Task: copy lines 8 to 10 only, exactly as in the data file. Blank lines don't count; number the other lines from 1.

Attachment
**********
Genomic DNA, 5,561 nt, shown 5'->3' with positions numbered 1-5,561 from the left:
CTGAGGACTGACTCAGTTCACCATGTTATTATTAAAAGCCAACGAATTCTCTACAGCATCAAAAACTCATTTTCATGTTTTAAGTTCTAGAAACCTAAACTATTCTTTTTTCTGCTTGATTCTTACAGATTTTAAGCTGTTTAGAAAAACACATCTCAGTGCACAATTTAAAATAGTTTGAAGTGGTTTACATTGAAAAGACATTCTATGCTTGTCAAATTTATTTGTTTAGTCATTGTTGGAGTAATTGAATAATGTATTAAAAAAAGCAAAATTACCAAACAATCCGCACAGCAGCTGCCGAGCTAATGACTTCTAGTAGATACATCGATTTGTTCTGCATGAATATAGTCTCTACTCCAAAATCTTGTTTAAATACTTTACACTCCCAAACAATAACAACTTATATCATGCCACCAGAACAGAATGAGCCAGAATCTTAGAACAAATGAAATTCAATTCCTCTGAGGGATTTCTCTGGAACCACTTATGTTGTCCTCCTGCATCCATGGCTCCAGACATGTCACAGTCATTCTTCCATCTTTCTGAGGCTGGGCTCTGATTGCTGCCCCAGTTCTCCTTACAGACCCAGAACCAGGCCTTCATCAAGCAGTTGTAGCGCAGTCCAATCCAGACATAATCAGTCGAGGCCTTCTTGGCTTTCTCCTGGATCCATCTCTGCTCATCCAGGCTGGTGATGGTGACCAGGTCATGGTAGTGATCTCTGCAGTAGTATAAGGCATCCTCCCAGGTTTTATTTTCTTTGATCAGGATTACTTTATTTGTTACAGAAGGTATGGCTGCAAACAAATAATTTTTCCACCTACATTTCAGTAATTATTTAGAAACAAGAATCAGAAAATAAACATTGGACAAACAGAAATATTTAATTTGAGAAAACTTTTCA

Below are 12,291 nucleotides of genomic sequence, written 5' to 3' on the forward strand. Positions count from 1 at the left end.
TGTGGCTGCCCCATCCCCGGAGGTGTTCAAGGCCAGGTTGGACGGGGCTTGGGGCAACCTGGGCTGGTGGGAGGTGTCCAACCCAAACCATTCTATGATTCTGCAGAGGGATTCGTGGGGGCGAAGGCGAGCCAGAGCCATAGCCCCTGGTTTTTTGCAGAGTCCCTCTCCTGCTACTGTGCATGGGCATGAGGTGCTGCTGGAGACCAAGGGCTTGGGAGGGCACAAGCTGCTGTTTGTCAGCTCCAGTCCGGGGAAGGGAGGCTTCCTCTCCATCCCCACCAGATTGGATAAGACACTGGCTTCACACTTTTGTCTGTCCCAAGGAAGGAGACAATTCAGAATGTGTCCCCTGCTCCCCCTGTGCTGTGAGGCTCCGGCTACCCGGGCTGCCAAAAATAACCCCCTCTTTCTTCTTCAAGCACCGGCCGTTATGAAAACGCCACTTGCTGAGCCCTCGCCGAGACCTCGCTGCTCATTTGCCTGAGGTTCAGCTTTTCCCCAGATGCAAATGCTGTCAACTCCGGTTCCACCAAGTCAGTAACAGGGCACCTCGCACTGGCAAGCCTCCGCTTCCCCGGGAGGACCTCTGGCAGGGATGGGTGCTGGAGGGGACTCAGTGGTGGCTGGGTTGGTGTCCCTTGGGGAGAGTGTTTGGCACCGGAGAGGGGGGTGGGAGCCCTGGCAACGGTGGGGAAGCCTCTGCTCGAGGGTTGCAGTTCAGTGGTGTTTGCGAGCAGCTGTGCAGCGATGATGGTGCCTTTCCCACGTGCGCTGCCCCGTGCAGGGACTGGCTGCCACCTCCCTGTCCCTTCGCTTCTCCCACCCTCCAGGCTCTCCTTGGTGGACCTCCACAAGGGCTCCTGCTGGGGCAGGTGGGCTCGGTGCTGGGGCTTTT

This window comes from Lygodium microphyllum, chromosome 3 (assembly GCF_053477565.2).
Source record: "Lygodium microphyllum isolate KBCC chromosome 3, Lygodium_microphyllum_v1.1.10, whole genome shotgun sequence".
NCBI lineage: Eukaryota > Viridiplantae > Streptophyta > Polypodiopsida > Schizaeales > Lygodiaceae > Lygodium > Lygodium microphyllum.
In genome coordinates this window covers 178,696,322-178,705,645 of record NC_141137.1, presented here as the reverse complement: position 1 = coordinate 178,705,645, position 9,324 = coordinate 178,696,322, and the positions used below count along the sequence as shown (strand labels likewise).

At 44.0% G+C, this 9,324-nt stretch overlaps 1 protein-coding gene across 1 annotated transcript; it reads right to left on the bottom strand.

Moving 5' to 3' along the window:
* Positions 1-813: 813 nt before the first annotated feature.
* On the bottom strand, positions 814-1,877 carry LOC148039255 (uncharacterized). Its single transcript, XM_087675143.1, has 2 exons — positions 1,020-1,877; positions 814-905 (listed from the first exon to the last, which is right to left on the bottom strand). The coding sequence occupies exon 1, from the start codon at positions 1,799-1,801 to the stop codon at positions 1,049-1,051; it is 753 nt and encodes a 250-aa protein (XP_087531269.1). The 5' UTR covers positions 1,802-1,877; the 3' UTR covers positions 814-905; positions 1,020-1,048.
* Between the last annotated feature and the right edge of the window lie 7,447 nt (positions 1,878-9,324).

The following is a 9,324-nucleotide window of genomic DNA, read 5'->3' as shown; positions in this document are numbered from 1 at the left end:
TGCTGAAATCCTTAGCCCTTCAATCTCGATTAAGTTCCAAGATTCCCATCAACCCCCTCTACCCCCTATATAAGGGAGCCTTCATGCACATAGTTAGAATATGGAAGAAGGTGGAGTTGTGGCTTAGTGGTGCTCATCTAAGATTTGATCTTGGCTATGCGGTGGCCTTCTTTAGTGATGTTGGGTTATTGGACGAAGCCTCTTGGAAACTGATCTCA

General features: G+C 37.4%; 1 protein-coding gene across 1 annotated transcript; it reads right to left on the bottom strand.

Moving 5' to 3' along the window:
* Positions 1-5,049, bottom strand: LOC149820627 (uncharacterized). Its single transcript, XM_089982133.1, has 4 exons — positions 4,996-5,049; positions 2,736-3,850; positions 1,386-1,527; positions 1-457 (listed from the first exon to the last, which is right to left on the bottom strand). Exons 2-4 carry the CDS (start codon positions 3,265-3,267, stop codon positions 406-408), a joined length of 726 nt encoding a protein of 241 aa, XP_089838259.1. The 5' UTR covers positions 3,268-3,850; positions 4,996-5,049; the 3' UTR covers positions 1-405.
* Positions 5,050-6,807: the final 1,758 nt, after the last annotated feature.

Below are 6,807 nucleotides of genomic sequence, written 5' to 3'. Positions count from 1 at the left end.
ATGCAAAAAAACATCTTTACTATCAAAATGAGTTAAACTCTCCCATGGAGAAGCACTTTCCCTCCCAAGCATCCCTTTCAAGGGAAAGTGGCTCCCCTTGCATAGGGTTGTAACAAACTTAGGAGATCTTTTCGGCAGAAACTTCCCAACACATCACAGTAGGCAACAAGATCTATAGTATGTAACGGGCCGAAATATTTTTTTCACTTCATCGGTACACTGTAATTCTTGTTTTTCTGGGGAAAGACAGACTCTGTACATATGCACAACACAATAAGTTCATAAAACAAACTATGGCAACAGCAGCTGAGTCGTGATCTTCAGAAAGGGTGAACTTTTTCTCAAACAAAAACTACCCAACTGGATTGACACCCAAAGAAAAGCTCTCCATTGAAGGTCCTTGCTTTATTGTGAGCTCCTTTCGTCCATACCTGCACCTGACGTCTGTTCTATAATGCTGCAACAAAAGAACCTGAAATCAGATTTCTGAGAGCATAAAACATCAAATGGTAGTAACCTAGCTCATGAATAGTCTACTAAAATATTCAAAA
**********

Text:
In genome coordinates this window covers 178,696,322-178,705,645 of record NC_141137.1, presented here as the reverse complement: position 1 = coordinate 178,705,645, position 9,324 = coordinate 178,696,322, and the positions used below count along the sequence as shown (strand labels likewise).

At 44.0% G+C, this 9,324-nt stretch overlaps 1 protein-coding gene across 1 annotated transcript; it reads right to left on the bottom strand.

Moving 5' to 3' along the window: